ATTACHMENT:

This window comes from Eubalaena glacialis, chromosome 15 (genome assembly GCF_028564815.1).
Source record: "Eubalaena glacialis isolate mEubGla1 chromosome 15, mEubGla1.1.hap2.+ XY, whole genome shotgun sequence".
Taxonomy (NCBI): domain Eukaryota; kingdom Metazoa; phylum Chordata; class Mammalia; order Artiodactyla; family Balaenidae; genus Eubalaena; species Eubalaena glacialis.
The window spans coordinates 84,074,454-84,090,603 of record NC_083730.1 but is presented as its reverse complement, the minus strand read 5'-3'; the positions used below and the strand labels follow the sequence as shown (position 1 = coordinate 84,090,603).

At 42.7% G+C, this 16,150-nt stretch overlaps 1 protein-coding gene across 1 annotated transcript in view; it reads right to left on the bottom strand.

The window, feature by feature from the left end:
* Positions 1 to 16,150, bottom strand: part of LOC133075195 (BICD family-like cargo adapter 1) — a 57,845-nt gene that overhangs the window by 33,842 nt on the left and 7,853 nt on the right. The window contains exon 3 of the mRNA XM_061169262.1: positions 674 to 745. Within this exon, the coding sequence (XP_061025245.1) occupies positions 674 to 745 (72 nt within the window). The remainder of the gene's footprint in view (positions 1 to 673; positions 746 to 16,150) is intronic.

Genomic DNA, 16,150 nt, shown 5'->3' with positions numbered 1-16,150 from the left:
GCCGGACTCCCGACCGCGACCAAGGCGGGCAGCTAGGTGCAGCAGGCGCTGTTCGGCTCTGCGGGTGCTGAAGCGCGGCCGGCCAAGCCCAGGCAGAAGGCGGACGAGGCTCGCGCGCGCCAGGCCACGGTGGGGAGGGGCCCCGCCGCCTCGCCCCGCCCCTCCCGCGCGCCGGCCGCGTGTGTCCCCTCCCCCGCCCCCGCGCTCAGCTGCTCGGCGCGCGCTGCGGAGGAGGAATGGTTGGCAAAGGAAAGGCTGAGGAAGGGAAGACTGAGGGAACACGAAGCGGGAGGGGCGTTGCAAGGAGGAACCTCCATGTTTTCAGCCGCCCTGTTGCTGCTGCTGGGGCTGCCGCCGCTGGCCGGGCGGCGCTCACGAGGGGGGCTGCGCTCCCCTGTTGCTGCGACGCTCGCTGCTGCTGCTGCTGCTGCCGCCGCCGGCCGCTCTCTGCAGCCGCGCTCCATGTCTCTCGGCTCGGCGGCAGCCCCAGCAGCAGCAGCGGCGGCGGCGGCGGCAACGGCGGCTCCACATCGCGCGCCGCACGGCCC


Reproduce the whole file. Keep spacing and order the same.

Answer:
This window comes from Eubalaena glacialis, chromosome 15 (genome assembly GCF_028564815.1).
Source record: "Eubalaena glacialis isolate mEubGla1 chromosome 15, mEubGla1.1.hap2.+ XY, whole genome shotgun sequence".
Taxonomy (NCBI): domain Eukaryota; kingdom Metazoa; phylum Chordata; class Mammalia; order Artiodactyla; family Balaenidae; genus Eubalaena; species Eubalaena glacialis.
The window spans coordinates 84,074,454-84,090,603 of record NC_083730.1 but is presented as its reverse complement, the minus strand read 5'-3'; the positions used below and the strand labels follow the sequence as shown (position 1 = coordinate 84,090,603).

At 42.7% G+C, this 16,150-nt stretch overlaps 1 protein-coding gene across 1 annotated transcript in view; it reads right to left on the bottom strand.

The window, feature by feature from the left end:
* Positions 1 to 16,150, bottom strand: part of LOC133075195 (BICD family-like cargo adapter 1) — a 57,845-nt gene that overhangs the window by 33,842 nt on the left and 7,853 nt on the right. The window contains exon 3 of the mRNA XM_061169262.1: positions 674 to 745. Within this exon, the coding sequence (XP_061025245.1) occupies positions 674 to 745 (72 nt within the window). The remainder of the gene's footprint in view (positions 1 to 673; positions 746 to 16,150) is intronic.

Genomic DNA, 16,150 nt, shown 5'->3' with positions numbered 1-16,150 from the left:
GCCGGACTCCCGACCGCGACCAAGGCGGGCAGCTAGGTGCAGCAGGCGCTGTTCGGCTCTGCGGGTGCTGAAGCGCGGCCGGCCAAGCCCAGGCAGAAGGCGGACGAGGCTCGCGCGCGCCAGGCCACGGTGGGGAGGGGCCCCGCCGCCTCGCCCCGCCCCTCCCGCGCGCCGGCCGCGTGTGTCCCCTCCCCCGCCCCCGCGCTCAGCTGCTCGGCGCGCGCTGCGGAGGAGGAATGGTTGGCAAAGGAAAGGCTGAGGAAGGGAAGACTGAGGGAACACGAAGCGGGAGGGGCGTTGCAAGGAGGAACCTCCATGTTTTCAGCCGCCCTGTTGCTGCTGCTGGGGCTGCCGCCGCTGGCCGGGCGGCGCTCACGAGGGGGGCTGCGCTCCCCTGTTGCTGCGACGCTCGCTGCTGCTGCTGCTGCTGCCGCCGCCGGCCGCTCTCTGCAGCCGCGCTCCATGTCTCTCGGCTCGGCGGCAGCCCCAGCAGCAGCAGCGGCGGCGGCGGCGGCAACGGCGGCTCCACATCGCGCGCCGCACGGCCC